However, it is far easier for senior government figures to wage rhetorical war on some targets rather than others. Take for instance the loathsome 'journalism' adorning the front page of the Daily Mail yesterday (April 3rd, 2013). We are expected to believe from this disgraceful report, that Mick Philpott - found guilty of manslaughter of 6 of his 17 children - is the product of the UK benefits system, thus, tarring all those on benefits with the same sickening brush. George Osborne's subsequent hijacking of the case to validate his demands for cutting benefits, is a demonstration of vile opportunistic single-mindedness.

While Philpott's actions cannot possibly be condoned under any premise, the notion that the blame for his actions is in any way related to the benefits system or his social class supporting him is absurd, for the same reasoning that Dr Harold Shipman's actions were hardly representative of the middle class, or Stephen Seddon's murder of his parents were of inheritance. In fact, just 4% of families with at least one parent on JSA have more than two children. Only 1.5% of those on benefits have never worked.

Presenting these extreme examples however, as the tip of a kind of feral iceberg, becomes the easy option. Debate has, thankfully, been raised on this, but is dismissed by government agenda. After all, why let pesky statistics, such as the £5bn lost through benefit fraud - a crime committed by less than 1% of claimants - versus the £69.9bn tax evasion bill, stand in the way of ideological fantasy? Thus, the general public is distracted by attacking itself, rather than focusing on the real source of the damage to their livelihoods.

However, this generalisation is not limited solely to ignorant media. In 2007, Labour MP Margaret Hodge explained the rise of BNP support in her constituency by blaming the prioritisation of migrants' rights over British nationals. Her party also spent £12m in 2009 on projects for the white working class, to further the notion that issues relate more to ethnicity, than class, and the rich/poor divide. Regardless of ethnicity, the average British family is now £890 a year worse off than in 2010 as a result of government spending reductions.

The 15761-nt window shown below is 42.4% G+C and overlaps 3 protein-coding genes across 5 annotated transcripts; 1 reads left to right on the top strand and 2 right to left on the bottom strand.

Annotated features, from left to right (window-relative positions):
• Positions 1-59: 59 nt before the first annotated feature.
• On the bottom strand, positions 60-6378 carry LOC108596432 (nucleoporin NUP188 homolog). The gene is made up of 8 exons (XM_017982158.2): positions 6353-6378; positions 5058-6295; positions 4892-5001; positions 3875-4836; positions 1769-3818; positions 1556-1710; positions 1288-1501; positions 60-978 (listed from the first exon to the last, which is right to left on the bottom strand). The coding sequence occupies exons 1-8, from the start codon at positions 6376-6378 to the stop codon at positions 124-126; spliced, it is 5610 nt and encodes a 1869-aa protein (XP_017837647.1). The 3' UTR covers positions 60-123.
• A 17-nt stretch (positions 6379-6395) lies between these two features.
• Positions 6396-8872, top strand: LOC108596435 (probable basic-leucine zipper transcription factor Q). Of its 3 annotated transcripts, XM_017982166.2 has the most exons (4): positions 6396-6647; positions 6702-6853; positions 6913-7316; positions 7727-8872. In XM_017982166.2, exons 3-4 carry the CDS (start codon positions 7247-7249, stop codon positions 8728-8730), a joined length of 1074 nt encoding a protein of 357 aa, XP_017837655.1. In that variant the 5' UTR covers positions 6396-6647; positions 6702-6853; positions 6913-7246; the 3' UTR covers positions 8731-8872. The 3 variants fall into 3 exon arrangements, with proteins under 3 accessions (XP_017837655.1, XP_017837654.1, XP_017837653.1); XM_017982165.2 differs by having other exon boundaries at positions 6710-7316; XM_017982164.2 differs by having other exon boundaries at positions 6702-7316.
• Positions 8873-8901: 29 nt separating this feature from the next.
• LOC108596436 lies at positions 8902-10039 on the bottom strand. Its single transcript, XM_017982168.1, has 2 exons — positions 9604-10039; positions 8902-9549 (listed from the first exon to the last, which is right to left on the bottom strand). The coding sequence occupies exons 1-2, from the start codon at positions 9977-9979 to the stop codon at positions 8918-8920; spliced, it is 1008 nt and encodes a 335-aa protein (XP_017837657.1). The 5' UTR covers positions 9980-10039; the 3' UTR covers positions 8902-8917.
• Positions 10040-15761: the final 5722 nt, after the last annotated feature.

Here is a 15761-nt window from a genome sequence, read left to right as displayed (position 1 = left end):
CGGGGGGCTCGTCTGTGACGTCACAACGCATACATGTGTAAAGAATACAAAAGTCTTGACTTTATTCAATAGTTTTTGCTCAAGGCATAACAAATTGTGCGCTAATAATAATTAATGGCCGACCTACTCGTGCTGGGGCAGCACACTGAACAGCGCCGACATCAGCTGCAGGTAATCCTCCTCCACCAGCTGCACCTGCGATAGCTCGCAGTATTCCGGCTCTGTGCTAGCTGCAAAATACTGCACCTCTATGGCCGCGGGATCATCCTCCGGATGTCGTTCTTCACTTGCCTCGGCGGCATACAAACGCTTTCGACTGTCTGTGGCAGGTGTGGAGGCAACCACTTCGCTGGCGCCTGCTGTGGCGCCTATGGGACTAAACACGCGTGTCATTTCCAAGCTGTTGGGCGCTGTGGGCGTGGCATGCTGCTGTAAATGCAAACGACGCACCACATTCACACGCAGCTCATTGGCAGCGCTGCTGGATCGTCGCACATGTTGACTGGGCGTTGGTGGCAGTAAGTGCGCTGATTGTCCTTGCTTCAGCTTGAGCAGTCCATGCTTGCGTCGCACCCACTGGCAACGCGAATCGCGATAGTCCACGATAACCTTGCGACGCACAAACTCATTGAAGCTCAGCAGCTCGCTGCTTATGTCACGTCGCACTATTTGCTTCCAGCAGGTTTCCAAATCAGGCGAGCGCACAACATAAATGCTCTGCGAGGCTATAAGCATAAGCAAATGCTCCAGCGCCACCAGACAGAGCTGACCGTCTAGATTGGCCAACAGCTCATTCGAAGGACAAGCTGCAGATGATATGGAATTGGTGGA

The current government has also projected that the current deficit of £120bn will remain at its present level for the next 2 years. In that case, to what end are these cutbacks against the vulnerable achieving successful deficit reduction?

Mr Duncan-Smith's claims he could live off £53 per week speak of a man living in another world entirely. Reducing the amount available by 10%, then 'passing the buck' onto local councils, is a cowardly attempt at absolving the government of any blame resulting from the cutbacks. George Osborne has merely deflected criticism of his benefits scheme as "missing what people really want" and "ill informed rubbish."

While the benefit fraud that does exist is - quite rightly - tackled, and the wider benefits system is so viciously and blindly overhauled, it would be worth bearing in mind the state of social housing, the number of jobs available, and other more substantial drains on the economy to deplete our exaggerated deficit. That the UK economy is held to ransom by the 27% of income tax paid by the rich 1%, is deplorable. A better redistribution of wealth must occur to prevent the divide growing wider. Sadly, given the tax break of £100,000 per annum for high earners, a pay rise of £5m for the Queen from the taxpayer to increase her income to £36.1m per annum, and rumbled of a freeze/reduction in minimum wage, the gap will likely only continue to grow.

Britain is indeed broken, but the rot starts at the top.